COLUMBUS, Ind. — Nearly 2 years into the pandemic, Indiana is navigating a new normal, especially for Hoosiers struggling with addiction and recovery.
The shutdown led to isolation and a lack of recovery tools during an already mounting drug epidemic, statewide. New numbers show just how the pandemic shifted this fight.
In 2019, the CDC reported 1,704 overdoses in Indiana; in 2020, the agency reported 2,268 overdoses, statewide, which the agency says is a 33 percent increase.
The numbers are climbing in 2021, most harshly in Central Indiana.
Emily Bailey, 26, is a Columbus mother of 2, wife, and a Hoosier in recovery. She knows firsthand the fight against the state’s opioid and drug epidemic.
You’re just not thinking about it. So it’s only an escape for a minute though, and whenever you sober up, it’s still all right there. You still– you’re going to deal with it again so you’re going to get high again, but now you’re getting high because you will get sick.Emily Bailey, Columbus woman in recovery
That’s the start of addiction.
Heroin, meth, prescription drugs, you name it, by 15-years-old, Bailey was trying it all.
“It was the depression,” she described when talking about why she used. “I was trying to escape how I felt at the time, you know, that self pity…”
For nearly 10 years, Bailey was shooting up, swallowing pills until one afternoon she wasn’t.
“I can think back to that time (when I overdosed), and I can see my 2-year-old screaming at me on the floor. I see that,” the young mother recalls.
Bailey’s husband unexpectedly came home for lunch and found an overdosed wife, and a helpless toddler.
The 26-year-old described that time in her life as, “…a living hell being on drugs for me.”
Thousands of Hoosiers face this same reality, and in the pandemic, thousands more have overdosed and died.
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The Indiana Department of Health found there was a 41 percent increase in overdoses in 2020 compared to 2019, most of that happened in Central Indiana.
Hendricks, Marion, and Hancock counties saw anywhere between 50 to 145 percent increases in deadly overdoes.
IUPUI psychology associate professor, Melissa Cyders is studying these new, deadly drug trends.
“Having the pandemic coincide with the opioid epidemic has really created a perfect storm for people who are in treatment, who have not yet entered treatment, or who are in longer stages of recovery from opioid use disorder,” she explained.
Cyders is also a researcher with the state’s campaign, The Grand Challenge, which studies opioid addiction and recovery.
She found newer pandemic resources, like tele health, benefited some Hoosiers who are facing addiction and can now access care and connection 24/7. But not every Hoosier found tele health to be enough.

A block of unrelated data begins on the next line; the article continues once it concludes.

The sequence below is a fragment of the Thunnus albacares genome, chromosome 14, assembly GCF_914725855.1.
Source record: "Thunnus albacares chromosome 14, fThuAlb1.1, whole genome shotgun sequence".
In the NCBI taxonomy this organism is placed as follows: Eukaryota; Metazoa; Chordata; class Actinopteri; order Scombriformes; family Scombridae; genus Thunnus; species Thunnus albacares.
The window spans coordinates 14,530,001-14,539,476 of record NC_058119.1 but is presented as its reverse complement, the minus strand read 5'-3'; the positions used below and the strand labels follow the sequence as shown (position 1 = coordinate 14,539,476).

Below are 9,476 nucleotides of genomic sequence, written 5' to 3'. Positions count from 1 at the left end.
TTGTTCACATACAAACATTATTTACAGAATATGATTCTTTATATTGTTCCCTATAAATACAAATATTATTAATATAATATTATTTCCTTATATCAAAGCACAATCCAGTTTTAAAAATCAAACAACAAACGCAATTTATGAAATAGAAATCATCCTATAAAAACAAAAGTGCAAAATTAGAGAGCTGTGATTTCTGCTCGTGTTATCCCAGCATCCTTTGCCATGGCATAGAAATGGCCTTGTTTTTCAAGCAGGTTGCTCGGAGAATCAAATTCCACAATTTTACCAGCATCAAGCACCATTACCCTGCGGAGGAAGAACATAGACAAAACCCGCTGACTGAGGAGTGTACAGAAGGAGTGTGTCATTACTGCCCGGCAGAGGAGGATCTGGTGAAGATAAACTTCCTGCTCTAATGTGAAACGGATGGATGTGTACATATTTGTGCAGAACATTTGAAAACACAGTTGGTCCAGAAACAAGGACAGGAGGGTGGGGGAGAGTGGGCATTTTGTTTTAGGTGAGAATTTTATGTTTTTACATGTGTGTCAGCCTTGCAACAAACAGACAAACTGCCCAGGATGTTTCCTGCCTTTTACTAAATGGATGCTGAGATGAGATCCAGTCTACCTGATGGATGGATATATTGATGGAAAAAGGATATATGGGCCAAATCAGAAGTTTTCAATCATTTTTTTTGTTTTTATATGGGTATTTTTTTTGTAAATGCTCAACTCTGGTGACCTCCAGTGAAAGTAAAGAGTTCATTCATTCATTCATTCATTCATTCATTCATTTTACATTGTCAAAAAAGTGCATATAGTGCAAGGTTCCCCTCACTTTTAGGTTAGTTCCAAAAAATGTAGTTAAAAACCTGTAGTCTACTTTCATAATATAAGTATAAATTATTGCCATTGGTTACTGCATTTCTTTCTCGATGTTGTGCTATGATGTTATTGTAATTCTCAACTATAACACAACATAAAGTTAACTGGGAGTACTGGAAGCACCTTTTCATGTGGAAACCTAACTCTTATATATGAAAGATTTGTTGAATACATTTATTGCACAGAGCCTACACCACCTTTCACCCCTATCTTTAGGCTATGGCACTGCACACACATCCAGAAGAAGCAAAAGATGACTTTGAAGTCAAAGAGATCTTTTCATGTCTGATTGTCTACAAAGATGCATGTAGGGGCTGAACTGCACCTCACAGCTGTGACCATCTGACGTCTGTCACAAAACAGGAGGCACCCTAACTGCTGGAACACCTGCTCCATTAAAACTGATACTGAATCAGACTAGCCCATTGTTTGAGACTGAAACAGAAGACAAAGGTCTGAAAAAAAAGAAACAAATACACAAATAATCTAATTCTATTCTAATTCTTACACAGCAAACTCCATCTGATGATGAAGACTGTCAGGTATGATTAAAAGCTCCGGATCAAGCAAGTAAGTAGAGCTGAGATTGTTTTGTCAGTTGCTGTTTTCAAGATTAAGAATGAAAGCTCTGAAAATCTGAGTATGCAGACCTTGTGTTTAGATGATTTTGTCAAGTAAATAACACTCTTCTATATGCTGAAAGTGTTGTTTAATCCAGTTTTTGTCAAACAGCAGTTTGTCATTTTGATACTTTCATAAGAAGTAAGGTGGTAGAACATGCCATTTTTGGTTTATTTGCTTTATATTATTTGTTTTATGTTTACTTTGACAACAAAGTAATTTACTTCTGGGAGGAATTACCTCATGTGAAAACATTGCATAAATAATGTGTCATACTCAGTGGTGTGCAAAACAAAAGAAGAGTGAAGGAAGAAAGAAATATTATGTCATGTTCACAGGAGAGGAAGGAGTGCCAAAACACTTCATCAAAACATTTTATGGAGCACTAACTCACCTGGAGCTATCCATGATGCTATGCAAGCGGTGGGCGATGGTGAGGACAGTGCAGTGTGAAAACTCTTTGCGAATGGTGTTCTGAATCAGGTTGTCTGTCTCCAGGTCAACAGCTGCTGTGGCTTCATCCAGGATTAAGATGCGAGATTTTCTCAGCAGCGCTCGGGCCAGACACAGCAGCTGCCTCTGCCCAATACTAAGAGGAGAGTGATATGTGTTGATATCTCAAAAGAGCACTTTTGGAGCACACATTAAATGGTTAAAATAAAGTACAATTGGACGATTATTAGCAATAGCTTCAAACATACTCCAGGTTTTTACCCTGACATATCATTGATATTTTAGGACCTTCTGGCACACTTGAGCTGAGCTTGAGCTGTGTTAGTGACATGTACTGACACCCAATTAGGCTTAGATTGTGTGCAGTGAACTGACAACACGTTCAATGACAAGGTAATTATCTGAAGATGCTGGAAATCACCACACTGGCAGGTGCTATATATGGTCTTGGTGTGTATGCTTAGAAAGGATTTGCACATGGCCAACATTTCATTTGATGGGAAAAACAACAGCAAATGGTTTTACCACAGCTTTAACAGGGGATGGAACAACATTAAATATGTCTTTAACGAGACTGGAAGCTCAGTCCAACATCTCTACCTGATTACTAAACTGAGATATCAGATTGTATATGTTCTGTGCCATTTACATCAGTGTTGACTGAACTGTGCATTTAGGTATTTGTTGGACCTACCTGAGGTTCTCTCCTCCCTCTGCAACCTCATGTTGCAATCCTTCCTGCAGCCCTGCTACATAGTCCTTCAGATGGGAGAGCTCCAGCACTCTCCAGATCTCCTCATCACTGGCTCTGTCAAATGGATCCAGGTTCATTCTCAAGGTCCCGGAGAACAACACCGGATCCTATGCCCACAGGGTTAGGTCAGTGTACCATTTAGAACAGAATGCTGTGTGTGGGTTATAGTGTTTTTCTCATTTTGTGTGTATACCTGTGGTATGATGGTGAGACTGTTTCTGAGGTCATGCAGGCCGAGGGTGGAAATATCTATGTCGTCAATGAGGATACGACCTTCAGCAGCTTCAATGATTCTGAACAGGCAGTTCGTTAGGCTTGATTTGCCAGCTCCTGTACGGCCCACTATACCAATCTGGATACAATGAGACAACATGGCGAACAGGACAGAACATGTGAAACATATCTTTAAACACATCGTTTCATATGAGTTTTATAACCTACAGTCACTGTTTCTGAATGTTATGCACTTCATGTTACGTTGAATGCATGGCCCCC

“The individuals who are struggling with increased mental health difficulties during this time showed trends of increasing substance use later on,” Cyders said. “If substances are available and a person is isolated, it becomes a really big risk factor.”
Indiana’s Drug Czar, Douglas Huntsinger tells FOX59 one specific drug is adding to the risk.
“Just 0.25 milligrams of Fentanyl is enough to be a lethal overdose. And we’re finding it, not just in opioids, but also in stimulants, methamphetamines being laced into cocaine, and also being pressed into pills— extremely lethal,” he detailed.
Huntsinger says nearly every deadly overdose in Indiana during the pandemic included fentanyl, a synthetic opioid; he’s now equipping Indiana to fight it and the drug trade.
“Indiana was one of the first states in the country to fund Naloxone for EMS. And that’s first and foremost, if we can– the earlier that we can reverse that overdose, the better chance of survival,” the drug czar detailed.
State and local officials are also working to assist in pandemic recovery through new investments, including $1.7 million to organizations fighting the drug epidemic. Recovery Café in downtown Indianapolis was among the recipients of Governor Holcomb’s new funding.
Web exclusive interview: Recovery Café Indy is a community for people in all types of recovery
As with thousands of Hoosiers, Bailey fights for survival and her sobriety every day.
Asked if she currently faces temptation, she answered, “Yeah I face temptation today. Yeah every day.”
The Columbus native later described what that temptation can be, and, “it looks like neighbors that aren’t doing the right things… I mean there are still times, like getting on the interstate, it’s a trigger sometimes (to use again).”
She’s found ways to cope, among them her newborn baby girl, Raylynn, her eldest daughter, Ayva whose now in Kindergarten, and her husband. Nearly 3 years of sobriety is a testament to her journey.
“Your worst day clean is better than your best day high,” she smiles. “There’s life after dope. There’s life after dope.”